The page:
Every state has adopted some form of the Uniform Anatomical Gift Act, which governs how a person may donate body parts upon death. Some states have adopted the original version of the Act enacted in 1968, while others have adopted the Revised Act of 1987.

The Uniform Anatomical Gift Act

The Uniform Anatomical Gift Act of 1968 provides that any person over the age of 18 and with a sound mind may consent to give all or part of his/her body for the purposes allowed under the Act. In 1987, the Act was revised to provide that the donor may:

  • Make an anatomical gift for any purposes allowed under the Act
  • Make an anatomical gift for one or more specific purposes allowed under the Act
  • Refuse to make an anatomical gift under any circumstance.

Who Can Decide to Donate Body Parts?

If the deceased did not make an irrevocable refusal to make an anatomical gift during his/her life, then a member in the following classes, ranked according to their priority, may make a gift of all or part of the decedent’s body for the authorized uses under the Act:

  • The spouse of the decedent
  • An adult son or daughter of the decedent
  • A parent of the decedent
  • An adult brother or sister of the decedent
  • A grandparent of the decedent
  • A guardian of the decedent at the time of his/her death

There are several exceptions where a member in the above classes may not make an anatomical gift:

  • If a person in a prior class is available to make the anatomical gift at the time of death.
  • The person proposing to make the anatomical gift knows the decedent would not have wanted to make the gift.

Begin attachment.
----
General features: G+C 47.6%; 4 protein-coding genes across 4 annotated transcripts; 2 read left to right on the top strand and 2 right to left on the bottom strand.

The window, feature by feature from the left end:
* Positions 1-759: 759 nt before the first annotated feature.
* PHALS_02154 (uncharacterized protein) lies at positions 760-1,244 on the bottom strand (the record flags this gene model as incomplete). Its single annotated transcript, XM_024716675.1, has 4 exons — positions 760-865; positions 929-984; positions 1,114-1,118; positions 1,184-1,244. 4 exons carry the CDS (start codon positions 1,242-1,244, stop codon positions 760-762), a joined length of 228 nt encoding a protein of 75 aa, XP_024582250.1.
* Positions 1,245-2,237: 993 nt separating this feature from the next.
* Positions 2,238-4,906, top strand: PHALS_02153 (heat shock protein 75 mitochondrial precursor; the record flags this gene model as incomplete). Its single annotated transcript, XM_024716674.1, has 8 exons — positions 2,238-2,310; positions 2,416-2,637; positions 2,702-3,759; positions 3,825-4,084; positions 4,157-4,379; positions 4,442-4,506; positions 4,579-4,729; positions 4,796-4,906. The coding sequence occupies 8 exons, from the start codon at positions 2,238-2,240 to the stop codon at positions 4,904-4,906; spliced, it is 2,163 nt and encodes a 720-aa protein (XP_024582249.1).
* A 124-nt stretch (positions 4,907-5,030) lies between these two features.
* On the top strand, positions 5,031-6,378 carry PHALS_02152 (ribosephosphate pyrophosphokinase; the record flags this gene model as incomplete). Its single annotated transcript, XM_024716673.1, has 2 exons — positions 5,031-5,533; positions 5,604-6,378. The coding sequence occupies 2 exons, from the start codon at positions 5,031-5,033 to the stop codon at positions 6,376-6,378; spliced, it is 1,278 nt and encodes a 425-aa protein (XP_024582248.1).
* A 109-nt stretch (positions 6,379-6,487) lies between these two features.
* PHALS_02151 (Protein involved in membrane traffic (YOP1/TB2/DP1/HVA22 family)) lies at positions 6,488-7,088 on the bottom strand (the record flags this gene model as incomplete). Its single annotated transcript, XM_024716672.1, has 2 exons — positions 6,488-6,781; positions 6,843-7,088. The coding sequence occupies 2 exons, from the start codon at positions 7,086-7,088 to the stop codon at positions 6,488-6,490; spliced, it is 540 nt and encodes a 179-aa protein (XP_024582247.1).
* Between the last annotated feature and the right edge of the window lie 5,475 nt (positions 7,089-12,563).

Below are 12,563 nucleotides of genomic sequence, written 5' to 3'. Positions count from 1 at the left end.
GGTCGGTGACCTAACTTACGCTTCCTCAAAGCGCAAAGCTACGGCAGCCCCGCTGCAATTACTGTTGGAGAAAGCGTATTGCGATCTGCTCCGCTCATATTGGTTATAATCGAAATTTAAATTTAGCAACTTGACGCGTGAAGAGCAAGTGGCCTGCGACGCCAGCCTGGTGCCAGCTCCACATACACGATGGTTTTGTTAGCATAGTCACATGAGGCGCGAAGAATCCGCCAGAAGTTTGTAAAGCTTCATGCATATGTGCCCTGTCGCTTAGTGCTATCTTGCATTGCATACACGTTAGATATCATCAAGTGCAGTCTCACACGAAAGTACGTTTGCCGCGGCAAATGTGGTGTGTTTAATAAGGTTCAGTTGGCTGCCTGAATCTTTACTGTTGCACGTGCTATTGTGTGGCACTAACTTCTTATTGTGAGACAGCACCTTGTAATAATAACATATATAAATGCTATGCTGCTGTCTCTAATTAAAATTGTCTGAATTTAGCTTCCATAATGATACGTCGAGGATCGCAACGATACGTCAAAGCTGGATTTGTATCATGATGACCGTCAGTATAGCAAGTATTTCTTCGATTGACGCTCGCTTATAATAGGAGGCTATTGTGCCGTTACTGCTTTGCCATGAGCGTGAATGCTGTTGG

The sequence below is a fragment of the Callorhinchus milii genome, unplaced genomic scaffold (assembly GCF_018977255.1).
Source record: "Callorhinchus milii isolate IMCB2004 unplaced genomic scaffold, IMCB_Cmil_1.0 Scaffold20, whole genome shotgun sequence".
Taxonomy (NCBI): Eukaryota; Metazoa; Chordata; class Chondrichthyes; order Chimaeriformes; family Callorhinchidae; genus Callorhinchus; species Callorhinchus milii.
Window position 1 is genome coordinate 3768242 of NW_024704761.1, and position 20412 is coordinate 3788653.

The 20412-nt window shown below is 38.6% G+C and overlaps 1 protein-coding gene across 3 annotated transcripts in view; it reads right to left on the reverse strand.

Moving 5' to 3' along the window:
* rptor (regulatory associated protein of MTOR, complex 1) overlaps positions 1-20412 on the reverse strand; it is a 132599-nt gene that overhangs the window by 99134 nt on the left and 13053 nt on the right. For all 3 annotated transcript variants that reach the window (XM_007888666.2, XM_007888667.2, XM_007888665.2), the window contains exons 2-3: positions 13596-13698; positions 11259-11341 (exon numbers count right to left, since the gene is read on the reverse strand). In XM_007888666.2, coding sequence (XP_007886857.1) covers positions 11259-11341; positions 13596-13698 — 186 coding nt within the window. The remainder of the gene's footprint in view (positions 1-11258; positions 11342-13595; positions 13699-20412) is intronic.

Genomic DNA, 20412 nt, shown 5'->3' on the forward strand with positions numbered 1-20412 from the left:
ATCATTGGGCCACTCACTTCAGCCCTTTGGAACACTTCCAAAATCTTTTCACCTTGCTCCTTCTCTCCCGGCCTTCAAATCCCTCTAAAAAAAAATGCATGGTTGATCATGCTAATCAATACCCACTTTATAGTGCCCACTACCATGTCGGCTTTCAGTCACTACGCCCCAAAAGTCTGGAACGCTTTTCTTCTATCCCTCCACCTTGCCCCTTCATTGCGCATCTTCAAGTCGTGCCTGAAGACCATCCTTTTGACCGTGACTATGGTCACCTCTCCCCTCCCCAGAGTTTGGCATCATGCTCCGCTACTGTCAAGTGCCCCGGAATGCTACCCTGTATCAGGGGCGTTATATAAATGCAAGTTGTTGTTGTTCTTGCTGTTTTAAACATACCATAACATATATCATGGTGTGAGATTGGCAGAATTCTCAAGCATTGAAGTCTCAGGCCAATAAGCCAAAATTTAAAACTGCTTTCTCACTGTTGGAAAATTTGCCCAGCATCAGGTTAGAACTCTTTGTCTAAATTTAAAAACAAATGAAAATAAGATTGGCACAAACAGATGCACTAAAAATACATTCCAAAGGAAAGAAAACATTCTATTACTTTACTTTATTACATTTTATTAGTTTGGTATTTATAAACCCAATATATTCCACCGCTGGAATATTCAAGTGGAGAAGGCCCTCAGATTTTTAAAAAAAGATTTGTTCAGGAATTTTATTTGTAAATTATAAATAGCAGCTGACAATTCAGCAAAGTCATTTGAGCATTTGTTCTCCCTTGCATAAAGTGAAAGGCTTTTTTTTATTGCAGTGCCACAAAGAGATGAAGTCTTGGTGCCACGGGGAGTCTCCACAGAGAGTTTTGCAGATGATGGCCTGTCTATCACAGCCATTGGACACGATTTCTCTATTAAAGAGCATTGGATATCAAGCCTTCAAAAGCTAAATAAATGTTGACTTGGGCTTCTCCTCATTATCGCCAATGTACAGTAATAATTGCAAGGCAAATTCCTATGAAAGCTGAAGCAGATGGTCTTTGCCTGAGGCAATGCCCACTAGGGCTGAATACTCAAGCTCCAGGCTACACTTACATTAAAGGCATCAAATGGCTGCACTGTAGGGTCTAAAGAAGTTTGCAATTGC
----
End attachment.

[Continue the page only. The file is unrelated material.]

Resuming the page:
• The person proposing to make the anatomical gift knows someone in his/her class or prior classes will object to the gift.
  • A member in the same class or prior classes actually objects to the anatomical gift before the procedure to extract the body part has commenced and that the person performing the extraction knows of the objection.

What Are the Authorized Uses for Body Parts?

The authorized uses include a donation to:

  • A hospital, physician, surgeon, or procurement organization for transplantation, therapy, medical or dental education, research, or advancement of medical or dental science.
  • An accredited medical or dental school, college, or university for education, research, or advancement of medical or dental science.
  • A designated individual for transplantation or therapy needed by that individual.
  • If the donor does not specify a person to receive his/her body parts, then the parts may be received by any hospital.

How Is the Gift Made?

An anatomical gift may be made only in a written document signed by the donor. If the donor cannot sign, the gift document must be signed by another individual on the donor’s behalf and by two witnesses, all of whom have signed at the direction and in the presence of the donor and of each other, and state that it has been so signed. A gift may also be made under these provisions via a will.

How Is the Gift Revoked?

Under the 1987 revision of the 1968 Act, an anatomical gift that is not made in a will can be revoked by:

  • A signed document
  • An oral statement in the presence of two witnesses
  • Any form of communication during a terminal illness or injury with a doctor or surgeon
  • Delivery of a signed revocation statement to the intended recipient

For a gift that is made in a will, its revocation is governed by laws that concern modifying a will.

The method of revoking an anatomical gift that was made under the 1968 Act is similar to revoking a gift made in a will, but it generally requires communication of the revocation to the intended recipient as well if that recipient has been designated by the time of the revocation. If no recipient has been designated, then the gift may be revoked by the destroying, canceling, or mutilating the gift document and all executed copies of it.

Do I Need a Lawyer?

If you wish to donate your body for medical or research use upon your death, an estate lawyer will be able to help you draft a gift document tailored to your needs. If you are involved with in a dispute over donation of a relative’s body parts, an attorney may be able to help you keep control over the body of your deceased loved one.